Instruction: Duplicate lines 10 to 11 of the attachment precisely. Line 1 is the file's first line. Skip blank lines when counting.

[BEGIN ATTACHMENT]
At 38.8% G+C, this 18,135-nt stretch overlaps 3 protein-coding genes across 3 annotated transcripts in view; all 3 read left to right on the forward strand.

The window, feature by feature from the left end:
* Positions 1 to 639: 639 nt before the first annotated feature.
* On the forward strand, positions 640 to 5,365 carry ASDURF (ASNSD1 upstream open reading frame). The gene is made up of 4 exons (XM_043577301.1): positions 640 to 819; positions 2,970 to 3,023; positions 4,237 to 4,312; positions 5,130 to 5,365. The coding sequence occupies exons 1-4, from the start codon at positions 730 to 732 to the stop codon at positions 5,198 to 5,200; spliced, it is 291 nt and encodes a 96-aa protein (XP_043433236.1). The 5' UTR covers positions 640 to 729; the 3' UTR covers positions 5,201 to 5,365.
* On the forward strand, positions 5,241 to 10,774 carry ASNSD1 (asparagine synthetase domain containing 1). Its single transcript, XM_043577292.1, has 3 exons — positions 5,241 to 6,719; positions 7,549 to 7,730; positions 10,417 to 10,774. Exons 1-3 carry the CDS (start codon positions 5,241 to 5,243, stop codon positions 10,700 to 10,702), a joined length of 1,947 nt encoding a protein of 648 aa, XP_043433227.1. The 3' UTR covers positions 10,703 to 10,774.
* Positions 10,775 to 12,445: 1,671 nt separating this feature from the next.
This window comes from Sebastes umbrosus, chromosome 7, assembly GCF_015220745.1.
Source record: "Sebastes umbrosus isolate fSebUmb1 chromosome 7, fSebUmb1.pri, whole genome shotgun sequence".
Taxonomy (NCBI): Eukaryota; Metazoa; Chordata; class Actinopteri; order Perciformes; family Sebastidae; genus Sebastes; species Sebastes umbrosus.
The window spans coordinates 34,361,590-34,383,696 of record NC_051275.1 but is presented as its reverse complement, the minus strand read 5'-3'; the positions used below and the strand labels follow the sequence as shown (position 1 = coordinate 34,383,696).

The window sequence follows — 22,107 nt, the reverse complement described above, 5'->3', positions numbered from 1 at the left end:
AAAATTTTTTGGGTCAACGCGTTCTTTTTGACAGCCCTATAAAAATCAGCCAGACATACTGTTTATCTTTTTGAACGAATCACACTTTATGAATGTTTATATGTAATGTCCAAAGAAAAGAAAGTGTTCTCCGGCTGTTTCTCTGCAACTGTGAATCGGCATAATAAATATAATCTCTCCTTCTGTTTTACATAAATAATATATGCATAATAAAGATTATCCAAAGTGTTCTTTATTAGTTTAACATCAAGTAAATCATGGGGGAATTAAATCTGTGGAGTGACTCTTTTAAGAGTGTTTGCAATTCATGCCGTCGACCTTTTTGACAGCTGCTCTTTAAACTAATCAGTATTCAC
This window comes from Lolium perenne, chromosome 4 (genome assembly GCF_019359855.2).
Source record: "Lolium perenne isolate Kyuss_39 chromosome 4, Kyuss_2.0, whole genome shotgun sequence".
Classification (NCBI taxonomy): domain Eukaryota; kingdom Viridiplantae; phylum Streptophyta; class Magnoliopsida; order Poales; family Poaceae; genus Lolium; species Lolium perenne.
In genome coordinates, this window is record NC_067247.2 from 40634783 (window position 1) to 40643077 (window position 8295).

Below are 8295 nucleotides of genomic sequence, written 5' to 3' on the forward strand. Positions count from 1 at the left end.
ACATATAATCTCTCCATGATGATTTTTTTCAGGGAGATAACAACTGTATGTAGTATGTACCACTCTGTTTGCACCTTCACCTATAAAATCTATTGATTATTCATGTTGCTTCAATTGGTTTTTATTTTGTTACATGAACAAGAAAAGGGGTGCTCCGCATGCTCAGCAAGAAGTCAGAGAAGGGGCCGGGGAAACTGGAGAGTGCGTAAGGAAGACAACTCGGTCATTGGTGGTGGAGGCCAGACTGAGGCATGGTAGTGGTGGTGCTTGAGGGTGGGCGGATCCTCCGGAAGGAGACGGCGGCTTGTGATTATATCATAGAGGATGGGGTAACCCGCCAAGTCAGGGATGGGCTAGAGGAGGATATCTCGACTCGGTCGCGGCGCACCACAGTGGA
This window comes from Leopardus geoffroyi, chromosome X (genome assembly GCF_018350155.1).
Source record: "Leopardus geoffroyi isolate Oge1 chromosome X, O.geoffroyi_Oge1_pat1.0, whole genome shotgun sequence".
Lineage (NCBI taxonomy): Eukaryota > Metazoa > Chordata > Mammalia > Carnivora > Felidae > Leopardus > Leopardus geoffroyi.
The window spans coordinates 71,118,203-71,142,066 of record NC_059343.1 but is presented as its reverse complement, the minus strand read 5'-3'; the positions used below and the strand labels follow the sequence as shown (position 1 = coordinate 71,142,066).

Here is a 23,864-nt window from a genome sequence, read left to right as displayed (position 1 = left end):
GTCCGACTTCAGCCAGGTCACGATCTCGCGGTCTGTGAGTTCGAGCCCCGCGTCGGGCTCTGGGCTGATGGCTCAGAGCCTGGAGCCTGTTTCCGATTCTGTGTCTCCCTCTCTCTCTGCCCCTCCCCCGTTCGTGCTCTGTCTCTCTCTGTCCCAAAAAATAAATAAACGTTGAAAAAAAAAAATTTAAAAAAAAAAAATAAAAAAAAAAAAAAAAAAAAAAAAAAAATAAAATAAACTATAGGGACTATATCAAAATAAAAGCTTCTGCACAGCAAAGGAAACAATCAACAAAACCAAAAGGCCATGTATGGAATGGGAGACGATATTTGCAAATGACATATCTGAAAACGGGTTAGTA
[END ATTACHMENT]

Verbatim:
The window spans coordinates 34,361,590-34,383,696 of record NC_051275.1 but is presented as its reverse complement, the minus strand read 5'-3'; the positions used below and the strand labels follow the sequence as shown (position 1 = coordinate 34,383,696).

The window sequence follows — 22,107 nt, the reverse complement described above, 5'->3', positions numbered from 1 at the left end: